Alexander Konstantinovich Glazunov The best-known student under his tenure during the early Soviet years was Dmitri Shostakovich.
Glazunov was significant in that he successfully reconciled nationalism and cosmopolitanism in Russian music. While he was the direct successor to Balakirev's nationalism, he tended more towards Borodin's epic grandeur while absorbing a number of other influences. These included Rimsky-Korsakov's orchestral virtuosity, Tchaikovsky's lyricism and Taneyev's contrapuntal skill. Younger composers such as Prokofiev and Shostakovich eventually considered his music old-fashioned while also admitting he remained a composer with an imposing reputation and a stabilizing influence in a time of transition and turmoil.
Glazunov was born in Saint Petersburg, the son of a wealthy publisher. He began studying piano at the age of nine and began composing at 11. Mily Balakirev, former leader of the nationalist group "The Five", recognized Glazunov's talent and brought his work to the attention of Nikolai Rimsky-Korsakov. "Casually Balakirev once brought me the composition of a fourteen- or fifteen-year-old high-school student, Alexander Glazunov", Rimsky-Korsakov remembered. "It was an orchestral score written in childish fashion. The boy's talent was indubitably clear." Balakirev introduced him to Rimsky-Korsakov shortly afterwards, in December 1879. Rimsky-Korsakov premiered this work in 1882, when Glazunov was 16. Borodin and Stasov, among others, lavishly praised both the work and its composer.
Rimsky-Korsakov taught Glazunov as a private student. (he left a ninth unfinished at his death).
Mentored by Belyayev
More important than this praise was that among the work's admirers was a wealthy timber merchant and amateur musician, Mitrofan Belyayev. Belyayev was introduced to Glazunov's music by Anatoly Lyadov
Also in 1884, Belyayev rented out a hall and hired an orchestra to play Glazunov's First Symphony plus an orchestral suite Glazunov had just composed.
In 1885 Belyayev started his own publishing house in Leipzig, Germany, initially publishing music by Glazunov, Lyadov, Rimsky-Korsakov and Borodin at his own expense. Young composers started appealing for his help. To help select from their offerings, Belyayev asked Glazunov to serve with Rimsky-Korsakov and Lyadov on an advisory council.
Glazunov soon enjoyed international acclaim. He had a creative crisis in 1890–1891. He came out of this period with a new maturity. During the 1890s he wrote three symphonies, two string quartets and a ballet. When he was elected director of the Saint Petersburg Conservatory in 1905, he was at the height of his creative powers. His best works from this period are considered his Eighth Symphony and his Violin Concerto. This was also the time of his greatest international acclaim. He conducted the last of the Russian Historical Concerts in Paris on 17 May 1907, and received honorary Doctor of Music degrees from the universities of Oxford and Cambridge. There were also cycles of all-Glazunov concerts in Saint Petersburg and Moscow to celebrate his 25th anniversary as a composer.
Glazunov made his conducting debut in 1888. The following year, he conducted his Second Symphony in Paris at the World Exhibition.
Drunk or not, Glazunov had insufficient rehearsal time with the symphony and, while he loved the art of conducting, he never fully mastered it.
Despite the hardships he suffered during World War I and the ensuing Russian Civil War, Glazunov remained active as a conductor. He conducted concerts in factories, clubs and Red Army posts. He played a prominent part in the Russian observation in 1927 of the centenary of Beethoven's death, as both speaker and conductor. After he left Russia, he conducted an evening of his works in Paris in 1928. This was followed by engagements in Portugal, Spain, France, England, Czechoslovakia, Poland, the Netherlands, and the United States.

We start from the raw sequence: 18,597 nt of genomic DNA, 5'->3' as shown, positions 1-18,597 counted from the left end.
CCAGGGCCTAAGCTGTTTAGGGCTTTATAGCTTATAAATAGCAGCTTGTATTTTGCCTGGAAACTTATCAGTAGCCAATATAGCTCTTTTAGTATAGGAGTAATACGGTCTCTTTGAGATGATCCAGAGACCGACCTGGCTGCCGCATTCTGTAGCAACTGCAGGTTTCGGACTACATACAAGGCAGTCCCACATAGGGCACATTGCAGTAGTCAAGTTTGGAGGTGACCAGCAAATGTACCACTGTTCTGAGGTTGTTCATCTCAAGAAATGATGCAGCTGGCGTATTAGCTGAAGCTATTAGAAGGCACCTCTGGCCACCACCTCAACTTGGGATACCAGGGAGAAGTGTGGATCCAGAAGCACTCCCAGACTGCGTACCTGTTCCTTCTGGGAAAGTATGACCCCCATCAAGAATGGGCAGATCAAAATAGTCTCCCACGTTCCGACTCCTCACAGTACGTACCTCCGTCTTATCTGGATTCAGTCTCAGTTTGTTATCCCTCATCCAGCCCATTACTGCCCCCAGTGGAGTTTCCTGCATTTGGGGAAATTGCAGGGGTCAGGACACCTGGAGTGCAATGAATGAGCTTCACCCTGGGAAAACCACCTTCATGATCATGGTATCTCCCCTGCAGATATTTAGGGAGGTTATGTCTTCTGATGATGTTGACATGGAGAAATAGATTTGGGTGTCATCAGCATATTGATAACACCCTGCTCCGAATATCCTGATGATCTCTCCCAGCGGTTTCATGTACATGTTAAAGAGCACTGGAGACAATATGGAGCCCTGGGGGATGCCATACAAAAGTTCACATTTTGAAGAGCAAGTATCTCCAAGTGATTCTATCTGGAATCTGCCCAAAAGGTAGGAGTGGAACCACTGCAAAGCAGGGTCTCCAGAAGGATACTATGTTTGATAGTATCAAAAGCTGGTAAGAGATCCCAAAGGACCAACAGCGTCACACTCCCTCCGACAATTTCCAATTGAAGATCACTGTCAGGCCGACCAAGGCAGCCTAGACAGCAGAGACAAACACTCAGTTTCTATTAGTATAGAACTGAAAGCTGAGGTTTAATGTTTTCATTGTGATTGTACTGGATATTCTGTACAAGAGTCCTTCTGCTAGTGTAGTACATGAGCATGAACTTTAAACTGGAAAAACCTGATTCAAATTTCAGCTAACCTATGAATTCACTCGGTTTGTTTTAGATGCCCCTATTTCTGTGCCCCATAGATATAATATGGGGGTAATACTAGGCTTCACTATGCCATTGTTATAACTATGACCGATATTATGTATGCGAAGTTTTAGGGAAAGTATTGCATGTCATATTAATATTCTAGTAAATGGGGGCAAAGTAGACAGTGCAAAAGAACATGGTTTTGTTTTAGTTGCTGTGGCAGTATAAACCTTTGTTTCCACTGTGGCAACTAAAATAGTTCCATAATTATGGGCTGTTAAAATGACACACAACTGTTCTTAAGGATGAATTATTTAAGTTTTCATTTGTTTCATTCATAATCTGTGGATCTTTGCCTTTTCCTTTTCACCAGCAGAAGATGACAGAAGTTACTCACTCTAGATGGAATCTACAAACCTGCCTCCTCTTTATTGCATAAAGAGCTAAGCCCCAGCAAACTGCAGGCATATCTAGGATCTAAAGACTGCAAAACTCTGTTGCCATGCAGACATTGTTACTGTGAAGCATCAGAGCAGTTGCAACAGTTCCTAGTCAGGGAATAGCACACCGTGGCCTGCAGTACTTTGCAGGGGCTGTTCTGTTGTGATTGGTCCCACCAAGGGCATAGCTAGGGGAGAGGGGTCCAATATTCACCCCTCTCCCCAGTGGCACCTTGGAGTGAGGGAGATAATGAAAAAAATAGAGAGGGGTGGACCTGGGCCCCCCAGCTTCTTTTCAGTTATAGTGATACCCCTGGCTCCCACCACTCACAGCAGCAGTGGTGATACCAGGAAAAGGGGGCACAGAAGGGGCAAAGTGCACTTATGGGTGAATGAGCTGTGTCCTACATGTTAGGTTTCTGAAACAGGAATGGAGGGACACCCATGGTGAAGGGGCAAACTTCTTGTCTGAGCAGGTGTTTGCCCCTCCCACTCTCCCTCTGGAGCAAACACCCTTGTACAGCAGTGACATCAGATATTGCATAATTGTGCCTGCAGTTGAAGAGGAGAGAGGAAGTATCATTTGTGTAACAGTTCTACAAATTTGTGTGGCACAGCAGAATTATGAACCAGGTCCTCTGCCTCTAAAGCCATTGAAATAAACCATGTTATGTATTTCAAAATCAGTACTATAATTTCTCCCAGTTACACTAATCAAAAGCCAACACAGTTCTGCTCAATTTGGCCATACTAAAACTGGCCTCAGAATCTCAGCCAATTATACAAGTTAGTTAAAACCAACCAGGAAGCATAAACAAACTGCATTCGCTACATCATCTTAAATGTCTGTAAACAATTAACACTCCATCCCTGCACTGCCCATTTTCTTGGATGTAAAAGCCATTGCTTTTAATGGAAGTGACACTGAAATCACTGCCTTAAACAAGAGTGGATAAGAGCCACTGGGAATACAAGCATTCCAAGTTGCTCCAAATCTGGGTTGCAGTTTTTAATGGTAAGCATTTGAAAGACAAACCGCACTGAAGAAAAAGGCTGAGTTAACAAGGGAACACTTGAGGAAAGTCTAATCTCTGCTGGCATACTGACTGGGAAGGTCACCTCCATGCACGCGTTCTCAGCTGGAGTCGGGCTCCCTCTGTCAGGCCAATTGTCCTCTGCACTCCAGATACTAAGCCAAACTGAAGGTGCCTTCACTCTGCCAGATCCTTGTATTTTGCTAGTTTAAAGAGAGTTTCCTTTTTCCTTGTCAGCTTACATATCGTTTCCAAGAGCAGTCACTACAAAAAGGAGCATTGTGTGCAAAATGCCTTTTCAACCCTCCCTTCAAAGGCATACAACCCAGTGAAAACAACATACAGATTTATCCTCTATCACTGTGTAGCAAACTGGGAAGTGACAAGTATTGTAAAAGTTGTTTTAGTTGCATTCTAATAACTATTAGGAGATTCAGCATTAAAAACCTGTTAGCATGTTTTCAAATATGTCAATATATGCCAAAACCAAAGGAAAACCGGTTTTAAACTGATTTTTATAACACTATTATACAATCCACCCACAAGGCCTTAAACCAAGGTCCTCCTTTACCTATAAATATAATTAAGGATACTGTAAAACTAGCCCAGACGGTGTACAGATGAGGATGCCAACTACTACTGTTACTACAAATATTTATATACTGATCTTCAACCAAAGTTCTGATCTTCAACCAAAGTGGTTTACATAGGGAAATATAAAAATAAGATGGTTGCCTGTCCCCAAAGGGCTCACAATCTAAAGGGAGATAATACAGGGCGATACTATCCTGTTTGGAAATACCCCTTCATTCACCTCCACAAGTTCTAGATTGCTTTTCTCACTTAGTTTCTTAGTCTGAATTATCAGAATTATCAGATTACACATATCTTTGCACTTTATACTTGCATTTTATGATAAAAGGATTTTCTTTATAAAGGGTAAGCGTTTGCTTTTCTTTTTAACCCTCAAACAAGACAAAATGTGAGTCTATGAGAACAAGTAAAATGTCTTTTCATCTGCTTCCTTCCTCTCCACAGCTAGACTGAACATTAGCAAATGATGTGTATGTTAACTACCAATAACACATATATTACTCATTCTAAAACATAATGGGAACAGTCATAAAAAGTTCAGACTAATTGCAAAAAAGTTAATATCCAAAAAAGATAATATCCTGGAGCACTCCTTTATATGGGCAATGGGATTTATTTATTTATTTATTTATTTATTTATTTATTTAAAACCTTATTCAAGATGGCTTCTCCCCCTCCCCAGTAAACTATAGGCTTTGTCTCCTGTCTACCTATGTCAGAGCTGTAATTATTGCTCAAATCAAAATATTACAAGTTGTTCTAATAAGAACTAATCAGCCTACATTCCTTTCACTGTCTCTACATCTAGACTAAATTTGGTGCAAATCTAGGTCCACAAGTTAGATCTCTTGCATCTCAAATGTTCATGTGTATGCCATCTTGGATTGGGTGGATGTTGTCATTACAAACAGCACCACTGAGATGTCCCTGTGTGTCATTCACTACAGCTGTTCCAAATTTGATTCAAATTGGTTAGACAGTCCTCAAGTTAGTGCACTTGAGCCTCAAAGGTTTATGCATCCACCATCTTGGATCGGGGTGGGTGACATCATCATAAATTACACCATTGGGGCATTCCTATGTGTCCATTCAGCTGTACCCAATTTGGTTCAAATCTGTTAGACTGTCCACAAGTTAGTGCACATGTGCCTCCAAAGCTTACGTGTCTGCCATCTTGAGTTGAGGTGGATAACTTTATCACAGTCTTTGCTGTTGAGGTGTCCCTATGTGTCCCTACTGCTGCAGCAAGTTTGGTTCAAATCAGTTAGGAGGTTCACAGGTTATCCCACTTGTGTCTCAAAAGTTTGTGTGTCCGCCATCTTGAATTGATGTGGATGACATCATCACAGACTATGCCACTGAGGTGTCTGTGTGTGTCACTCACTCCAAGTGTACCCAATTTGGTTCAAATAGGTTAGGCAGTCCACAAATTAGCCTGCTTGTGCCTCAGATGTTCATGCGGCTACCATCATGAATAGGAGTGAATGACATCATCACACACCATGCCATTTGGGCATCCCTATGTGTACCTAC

In 1899, Glazunov became a professor at the Saint Petersburg Conservatory. In the wake of the 1905 Russian Revolution and firing, then re-hiring of Rimsky-Korsakov that year, Glazunov became its director. He remained so until the revolutionary events of 1917, which culminated on 7 November. His Piano Concerto No. 2 in B major, Op. 100, which he conducted, was premiered at the first concert held in Petrograd after that date.
Glazunov showed paternal concern for the welfare of needy students, such as Dmitri Shostakovich and Nathan Milstein. He also personally examined hundreds of students at the end of each academic year, writing brief comments on each.
While Glazunov's sobriety could be questioned, his prestige could not. Because of his reputation, the Conservatory received special status among institutions of higher learning in the aftermath of the October Revolution. Glazunov established a sound working relationship with the Bolshevik regime, especially with Anatoly Lunacharsky, the minister of education. Nevertheless, Glazunov's conservatism was attacked within the Conservatory. Increasingly, professors demanded more progressive methods, and students wanted greater rights. Glazunov saw these demands as both destructive and unjust. Tired of the Conservatory, he took advantage of the opportunity to go abroad in 1928 for the Schubert centenary celebrations in Vienna. He did not return. Maximilian Steinberg ran the Conservatory in his absence until Glazunov finally resigned in 1930.
Glazunov toured Europe and the United States in 1928,
In 1929, at age 64, Glazunov married the 54-year-old Olga Nikolayevna Gavrilova (1875–1968).
Glazunov died in Neuilly-sur-Seine (near Paris) at the age of 70 in 1936. The announcement of his death shocked many. They had long associated Glazunov with the music of the past rather than of the present, so they thought he had already been dead for many years.
In 1972 his remains were reinterred in Leningrad.